Referring now to FIG. 31, a block diagram is provided for a remote unit, which is generally designated by the reference numeral 2540. Remote unit 2540 includes a processing circuit 2810, with associated RAM 2812, ROM 2814, some type of bulk memory or external memory 2816, and an input/output circuit 2818. These circuits are all in communication with the processing circuit 2810 via a bus 2815, which normally would carry data signals and address signals, and other types of microprocessor signals, such as interrupts.

The bulk memory 2816 could be a disk drive, or perhaps some type of flash memory. If in the form of flash memory, it could be an external memory device (such as a “portable memory device”) that can plug into the remote unit, via a USB port, for example. In that situation, there would be a USB interface between the bulk memory device 2816 and the bus 2815.

The I/O circuit 2818 will be in communication with a first communications port 2820, which is designated as communications port “X” on FIG. 31. Communications port 2820 includes a transmitter circuit 2832, and a receiver circuit 2824. Communications port 2820 is designed to communicate with the base units 2520 and 2530, typically using a wireless signal via a wireless pathway 2826 (as noted on FIG. 31). As described in greater detail below, the base units 2520 and 2530 will communicate azimuth angular information as well as pitch angle information with the remote unit, and that information arrives via the wireless path 2826 to and from communications port 2820.

A second communications port 2830 is included in remote unit 2540, and this is designated as communications port “Y” on FIG. 31. Communications port 2830 includes a transmitter circuit 2822 and receiver circuit 2834. This communications port 2830 is provided to exchange information with the architect computer 2550, via a communication link 2836. On FIG. 31, communication link 2836 is depicted as a wireless link, although it certainly could be constructed by use of an electrical cable or an optical cable, if desired. Communications port 2830 will exchange floor layout data with the architect computer 2550; more specifically, it can receive a floor plan and store it in the bulk memory circuit 2816. In addition, if the remote unit 2540 receives information about a new or “unknown” point of interest in the physical jobsite floor plan, then that information can not only be saved in the bulk memory circuit 2816, but could be also communicated back to the architect computer 2550, via the communications port 2830 to be placed in the original floor plan. Or, a revised floor plan (which includes the new point of interest) can be saved as a file in bulk memory circuit 2816, and that entire file could be transferred to the architect computer 2550.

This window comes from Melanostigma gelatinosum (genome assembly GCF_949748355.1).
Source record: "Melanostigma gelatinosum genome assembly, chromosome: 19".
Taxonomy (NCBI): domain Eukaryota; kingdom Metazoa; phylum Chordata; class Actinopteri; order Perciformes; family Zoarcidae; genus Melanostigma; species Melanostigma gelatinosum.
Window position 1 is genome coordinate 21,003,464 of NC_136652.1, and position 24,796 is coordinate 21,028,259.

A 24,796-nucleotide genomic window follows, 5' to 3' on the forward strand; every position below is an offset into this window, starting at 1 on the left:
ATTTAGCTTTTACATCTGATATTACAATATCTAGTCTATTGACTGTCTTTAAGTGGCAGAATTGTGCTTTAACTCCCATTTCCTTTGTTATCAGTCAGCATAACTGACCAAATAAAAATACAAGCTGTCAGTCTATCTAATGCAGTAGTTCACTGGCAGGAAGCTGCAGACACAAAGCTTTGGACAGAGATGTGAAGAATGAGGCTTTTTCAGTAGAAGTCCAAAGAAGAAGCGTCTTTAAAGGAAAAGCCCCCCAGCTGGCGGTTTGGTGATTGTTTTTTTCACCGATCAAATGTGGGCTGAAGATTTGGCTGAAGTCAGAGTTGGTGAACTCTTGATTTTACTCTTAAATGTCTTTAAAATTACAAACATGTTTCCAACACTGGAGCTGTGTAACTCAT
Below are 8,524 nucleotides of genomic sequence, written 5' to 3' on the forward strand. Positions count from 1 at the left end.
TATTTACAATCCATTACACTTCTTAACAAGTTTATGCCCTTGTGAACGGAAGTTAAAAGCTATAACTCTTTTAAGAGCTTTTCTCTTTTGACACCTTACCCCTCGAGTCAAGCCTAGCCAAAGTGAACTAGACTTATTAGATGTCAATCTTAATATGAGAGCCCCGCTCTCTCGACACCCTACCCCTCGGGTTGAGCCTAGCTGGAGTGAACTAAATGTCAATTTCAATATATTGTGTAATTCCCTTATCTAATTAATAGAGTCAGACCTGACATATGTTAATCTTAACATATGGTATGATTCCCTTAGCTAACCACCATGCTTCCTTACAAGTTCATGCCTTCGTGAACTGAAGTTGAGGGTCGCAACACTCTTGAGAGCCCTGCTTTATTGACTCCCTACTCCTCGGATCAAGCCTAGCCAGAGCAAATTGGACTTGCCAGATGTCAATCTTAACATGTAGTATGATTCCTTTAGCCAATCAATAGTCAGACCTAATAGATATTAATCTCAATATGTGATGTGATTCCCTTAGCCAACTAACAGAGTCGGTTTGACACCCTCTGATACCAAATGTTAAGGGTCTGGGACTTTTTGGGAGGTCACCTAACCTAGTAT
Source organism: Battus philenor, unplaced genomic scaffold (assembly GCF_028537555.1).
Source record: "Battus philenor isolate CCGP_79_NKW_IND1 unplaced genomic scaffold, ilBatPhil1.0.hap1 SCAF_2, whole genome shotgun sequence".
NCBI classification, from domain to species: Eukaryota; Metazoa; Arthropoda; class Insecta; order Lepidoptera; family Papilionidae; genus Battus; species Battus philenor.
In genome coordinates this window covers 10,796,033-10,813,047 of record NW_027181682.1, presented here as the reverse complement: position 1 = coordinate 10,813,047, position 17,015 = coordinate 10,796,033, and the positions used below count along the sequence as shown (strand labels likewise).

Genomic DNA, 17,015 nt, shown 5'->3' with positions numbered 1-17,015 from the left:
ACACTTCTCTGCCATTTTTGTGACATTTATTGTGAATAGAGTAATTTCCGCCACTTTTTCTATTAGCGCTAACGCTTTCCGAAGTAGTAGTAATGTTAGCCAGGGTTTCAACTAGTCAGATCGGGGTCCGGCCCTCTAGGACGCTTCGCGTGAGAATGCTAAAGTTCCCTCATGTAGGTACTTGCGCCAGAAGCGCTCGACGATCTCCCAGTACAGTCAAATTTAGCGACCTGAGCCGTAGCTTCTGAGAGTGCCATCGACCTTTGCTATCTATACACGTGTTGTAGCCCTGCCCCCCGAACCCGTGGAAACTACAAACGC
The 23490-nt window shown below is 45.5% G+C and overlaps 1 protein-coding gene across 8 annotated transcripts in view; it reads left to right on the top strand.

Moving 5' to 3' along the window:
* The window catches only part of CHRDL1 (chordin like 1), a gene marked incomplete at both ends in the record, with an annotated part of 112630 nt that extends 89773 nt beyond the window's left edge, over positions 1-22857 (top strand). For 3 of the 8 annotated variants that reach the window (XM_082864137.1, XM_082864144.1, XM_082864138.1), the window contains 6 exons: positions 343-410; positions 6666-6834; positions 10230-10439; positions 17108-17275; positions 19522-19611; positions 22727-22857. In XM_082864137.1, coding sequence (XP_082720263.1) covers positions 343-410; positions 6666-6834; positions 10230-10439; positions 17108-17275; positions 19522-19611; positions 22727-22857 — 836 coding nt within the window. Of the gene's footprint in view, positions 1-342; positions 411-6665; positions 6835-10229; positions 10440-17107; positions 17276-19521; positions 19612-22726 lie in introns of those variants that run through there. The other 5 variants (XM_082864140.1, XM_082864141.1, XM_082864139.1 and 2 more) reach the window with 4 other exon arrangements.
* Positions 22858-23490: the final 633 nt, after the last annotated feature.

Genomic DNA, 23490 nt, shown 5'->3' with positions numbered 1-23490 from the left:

It will be understood that the architect computer 2550 could comprise a “fixed” unit that essentially remains in the architect's office, and passes data to the remote unit 2540 while the remote unit is physically at the office, or perhaps they remotely communicate with one another via a wide area network, such as the Internet. Alternatively, the architect computer 2550 could comprise a “portable” unit that is transported to the jobsite, and communicates with portable unit 2540 while on site. Finally, as portable computers become even smaller in physical size, it is more likely that the portable unit and the architect computer will eventually become merged into a single device.

A display driver circuit 2840 is in communication with the I/O circuit 2818. Display driver circuit 2840 provides the correct interface and data signals for a display 2842 that is part of remote unit 2540. If remote unit 2540 is a laptop computer, for example, then this would be the standard display seen in most laptop computers. Or, the remote unit 2540 may be a calculator-sized computing device, such as a PDA (Personal Digital Assistant) or smart phone, in which case the display would be a much smaller physical device. Display 2842 could be a touch screen display, if desired.